I learned something new about myself and my writing today—something I’m not sure I’d ever have learned if it weren’t for National Novel Writing Month (NaNoWriMo).
Okay, I know there are split camps on NaNoWriMo. In fact, you might either love it or hate it. Think it’s a great thing or the dumbest idea on earth. Writing a novel in a month? Why would you (or I for that matter) want to do such a thing? By the way, that used to be my opinion…so hear me out.
Truth is that up until last year (when I finished a draft of a novel during NaNo) I thought it was (a) pretty stupid, (b) pointless, and (c) defeated the entire point of writing (writing well, that is). I used to think that something good—especially something creative—couldn’t be forced. That is, that it really had to be done in its own time, at its own pace—fast or slow.
But now I wonder. Here’s the thing. This morning I wrote a scene I never ever thought of for my novel in progress (I’m a plotter by nature, most of the time, with occasional smatterings of pantser). The scene came out fast and furious, and when I looked up I’d spent not quite an hour writing almost 2000 words. But that’s not what surprised me. I tend to write very quickly (for first drafts). It was the actual scene that was different: the writing style and certainly the content, much different than I’d ever written or considered writing (for this novel or any other fiction project).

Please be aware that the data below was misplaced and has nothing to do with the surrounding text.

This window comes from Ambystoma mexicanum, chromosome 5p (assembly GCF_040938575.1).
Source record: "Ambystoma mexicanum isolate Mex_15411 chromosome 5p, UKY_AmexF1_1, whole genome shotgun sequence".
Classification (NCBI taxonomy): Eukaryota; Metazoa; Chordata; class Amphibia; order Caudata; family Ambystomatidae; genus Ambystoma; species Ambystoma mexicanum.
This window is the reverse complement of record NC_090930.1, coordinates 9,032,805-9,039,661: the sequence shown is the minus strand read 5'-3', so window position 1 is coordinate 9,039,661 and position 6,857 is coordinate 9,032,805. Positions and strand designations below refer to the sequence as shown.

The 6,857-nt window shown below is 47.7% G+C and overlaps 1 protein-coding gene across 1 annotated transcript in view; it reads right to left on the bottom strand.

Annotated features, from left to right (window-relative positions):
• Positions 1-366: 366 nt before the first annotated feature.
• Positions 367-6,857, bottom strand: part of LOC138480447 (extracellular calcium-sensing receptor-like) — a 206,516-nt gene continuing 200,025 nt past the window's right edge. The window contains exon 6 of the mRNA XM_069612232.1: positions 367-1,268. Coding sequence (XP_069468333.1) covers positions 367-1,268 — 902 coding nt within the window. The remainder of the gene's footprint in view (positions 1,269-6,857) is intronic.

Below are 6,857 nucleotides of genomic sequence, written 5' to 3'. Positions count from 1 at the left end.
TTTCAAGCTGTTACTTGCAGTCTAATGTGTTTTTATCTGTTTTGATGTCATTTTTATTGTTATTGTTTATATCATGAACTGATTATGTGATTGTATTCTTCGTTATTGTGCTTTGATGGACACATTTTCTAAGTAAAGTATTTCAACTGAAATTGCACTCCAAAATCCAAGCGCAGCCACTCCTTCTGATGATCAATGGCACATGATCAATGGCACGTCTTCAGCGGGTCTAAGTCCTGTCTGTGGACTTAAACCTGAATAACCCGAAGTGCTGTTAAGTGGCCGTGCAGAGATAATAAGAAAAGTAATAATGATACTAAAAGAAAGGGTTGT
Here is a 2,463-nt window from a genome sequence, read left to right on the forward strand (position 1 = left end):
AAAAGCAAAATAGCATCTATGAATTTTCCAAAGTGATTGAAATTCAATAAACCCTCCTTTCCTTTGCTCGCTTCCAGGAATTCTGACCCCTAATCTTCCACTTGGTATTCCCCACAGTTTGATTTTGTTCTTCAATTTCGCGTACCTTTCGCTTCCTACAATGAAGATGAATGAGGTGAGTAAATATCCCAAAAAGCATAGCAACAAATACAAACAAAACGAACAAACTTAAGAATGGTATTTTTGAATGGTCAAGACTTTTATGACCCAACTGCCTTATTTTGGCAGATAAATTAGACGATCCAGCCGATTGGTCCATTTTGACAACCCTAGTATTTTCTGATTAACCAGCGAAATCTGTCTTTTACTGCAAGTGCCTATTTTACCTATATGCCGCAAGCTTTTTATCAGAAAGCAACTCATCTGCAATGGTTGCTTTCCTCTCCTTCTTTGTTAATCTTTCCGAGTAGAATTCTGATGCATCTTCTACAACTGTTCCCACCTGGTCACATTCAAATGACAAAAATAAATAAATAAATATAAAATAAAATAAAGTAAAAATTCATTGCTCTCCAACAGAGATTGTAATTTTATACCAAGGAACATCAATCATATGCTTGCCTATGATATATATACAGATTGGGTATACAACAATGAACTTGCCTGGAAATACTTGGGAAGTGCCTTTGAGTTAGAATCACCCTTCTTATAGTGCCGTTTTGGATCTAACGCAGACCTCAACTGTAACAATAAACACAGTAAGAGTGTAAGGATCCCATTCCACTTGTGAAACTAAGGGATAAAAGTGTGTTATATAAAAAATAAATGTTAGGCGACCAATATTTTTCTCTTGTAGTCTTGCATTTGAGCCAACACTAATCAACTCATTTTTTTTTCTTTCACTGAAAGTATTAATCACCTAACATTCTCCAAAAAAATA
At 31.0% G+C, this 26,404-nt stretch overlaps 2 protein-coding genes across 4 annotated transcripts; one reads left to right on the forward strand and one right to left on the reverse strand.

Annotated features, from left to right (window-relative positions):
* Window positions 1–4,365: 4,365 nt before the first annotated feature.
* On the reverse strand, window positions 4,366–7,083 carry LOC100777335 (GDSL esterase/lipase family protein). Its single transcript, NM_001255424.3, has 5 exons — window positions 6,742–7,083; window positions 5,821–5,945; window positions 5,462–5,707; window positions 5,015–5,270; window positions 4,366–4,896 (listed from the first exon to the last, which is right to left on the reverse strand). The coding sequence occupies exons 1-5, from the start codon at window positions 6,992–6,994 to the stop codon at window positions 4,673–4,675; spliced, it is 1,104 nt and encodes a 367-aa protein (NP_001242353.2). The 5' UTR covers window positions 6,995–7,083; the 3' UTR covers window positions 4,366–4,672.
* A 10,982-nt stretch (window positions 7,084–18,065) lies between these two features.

After I finished, I remembered having this experience with a scene I wrote during last NaNoWriMo—last year. It was a scene about an LSD trip, a wild car race up into the California foothills in a semi-stolen car, a young afraid woman desperately trying to understand and make sense of a young man’s actions and feelings. It’s a scene in the novel I’m currently querying (that I wrote last year during NaNo). It’s a story that has gone through many revisions since the first draft—and will most likely go through additional revisions because it’s a story worth working on. (The novel was named a semi-finalist in the 2014 William Faulkner-William Wisdom Writing Competition.)
The important takeaway for me is that the scene I wrote last year and the scene I wrote today taught me something important about myself and about NaNoWriMo. It’s not only that I can force myself to write. The first time out of the gate with NaNo, I figured out that I can force myself into the creative zone, the writing zone, pretty much any time I want to. I’m guessing that most writers who write fiction on a regular schedule know this, but here’s the new thing I learned today.
That sometimes I can actually write more creatively when I push myself. Even—and maybe especially—when I’m not “in the mood.” That sometimes, something very creative and very different comes out. A piece of writing that I love, a piece of writing that I’m proud of.
Just one of the reasons I love NaNoWriMo a lot more today than yesterday.
Can you force yourself into the creative zone? Do you write differently—maybe even more creatively sometimes—when you aren’t in the mood?